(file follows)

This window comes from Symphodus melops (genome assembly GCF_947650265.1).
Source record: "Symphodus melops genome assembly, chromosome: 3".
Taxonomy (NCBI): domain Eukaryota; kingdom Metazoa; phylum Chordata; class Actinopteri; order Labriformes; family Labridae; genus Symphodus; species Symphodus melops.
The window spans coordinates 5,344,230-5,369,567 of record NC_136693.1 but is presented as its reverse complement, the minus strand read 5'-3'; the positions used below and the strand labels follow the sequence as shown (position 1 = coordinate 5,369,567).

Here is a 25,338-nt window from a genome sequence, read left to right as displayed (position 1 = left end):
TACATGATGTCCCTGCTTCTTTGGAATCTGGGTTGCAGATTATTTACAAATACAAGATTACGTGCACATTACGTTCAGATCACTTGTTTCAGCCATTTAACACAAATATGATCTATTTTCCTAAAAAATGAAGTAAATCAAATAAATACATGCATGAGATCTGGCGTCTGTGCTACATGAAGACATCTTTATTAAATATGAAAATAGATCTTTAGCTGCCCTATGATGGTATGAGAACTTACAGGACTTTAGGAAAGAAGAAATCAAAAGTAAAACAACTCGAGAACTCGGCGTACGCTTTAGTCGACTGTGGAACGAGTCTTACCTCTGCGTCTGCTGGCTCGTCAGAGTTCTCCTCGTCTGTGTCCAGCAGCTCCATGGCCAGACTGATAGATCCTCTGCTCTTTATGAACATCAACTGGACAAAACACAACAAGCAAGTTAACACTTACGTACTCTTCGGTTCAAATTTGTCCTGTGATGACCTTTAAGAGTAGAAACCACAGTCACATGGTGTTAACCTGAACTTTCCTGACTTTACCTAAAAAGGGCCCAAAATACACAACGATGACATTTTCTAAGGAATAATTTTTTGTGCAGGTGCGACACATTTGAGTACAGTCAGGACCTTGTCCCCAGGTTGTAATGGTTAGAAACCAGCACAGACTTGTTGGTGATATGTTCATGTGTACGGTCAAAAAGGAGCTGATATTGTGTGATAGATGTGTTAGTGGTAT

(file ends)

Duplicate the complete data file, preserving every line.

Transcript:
This window comes from Symphodus melops (genome assembly GCF_947650265.1).
Source record: "Symphodus melops genome assembly, chromosome: 3".
Taxonomy (NCBI): domain Eukaryota; kingdom Metazoa; phylum Chordata; class Actinopteri; order Labriformes; family Labridae; genus Symphodus; species Symphodus melops.
The window spans coordinates 5,344,230-5,369,567 of record NC_136693.1 but is presented as its reverse complement, the minus strand read 5'-3'; the positions used below and the strand labels follow the sequence as shown (position 1 = coordinate 5,369,567).

Here is a 25,338-nt window from a genome sequence, read left to right as displayed (position 1 = left end):
TACATGATGTCCCTGCTTCTTTGGAATCTGGGTTGCAGATTATTTACAAATACAAGATTACGTGCACATTACGTTCAGATCACTTGTTTCAGCCATTTAACACAAATATGATCTATTTTCCTAAAAAATGAAGTAAATCAAATAAATACATGCATGAGATCTGGCGTCTGTGCTACATGAAGACATCTTTATTAAATATGAAAATAGATCTTTAGCTGCCCTATGATGGTATGAGAACTTACAGGACTTTAGGAAAGAAGAAATCAAAAGTAAAACAACTCGAGAACTCGGCGTACGCTTTAGTCGACTGTGGAACGAGTCTTACCTCTGCGTCTGCTGGCTCGTCAGAGTTCTCCTCGTCTGTGTCCAGCAGCTCCATGGCCAGACTGATAGATCCTCTGCTCTTTATGAACATCAACTGGACAAAACACAACAAGCAAGTTAACACTTACGTACTCTTCGGTTCAAATTTGTCCTGTGATGACCTTTAAGAGTAGAAACCACAGTCACATGGTGTTAACCTGAACTTTCCTGACTTTACCTAAAAAGGGCCCAAAATACACAACGATGACATTTTCTAAGGAATAATTTTTTGTGCAGGTGCGACACATTTGAGTACAGTCAGGACCTTGTCCCCAGGTTGTAATGGTTAGAAACCAGCACAGACTTGTTGGTGATATGTTCATGTGTACGGTCAAAAAGGAGCTGATATTGTGTGATAGATGTGTTAGTGGTAT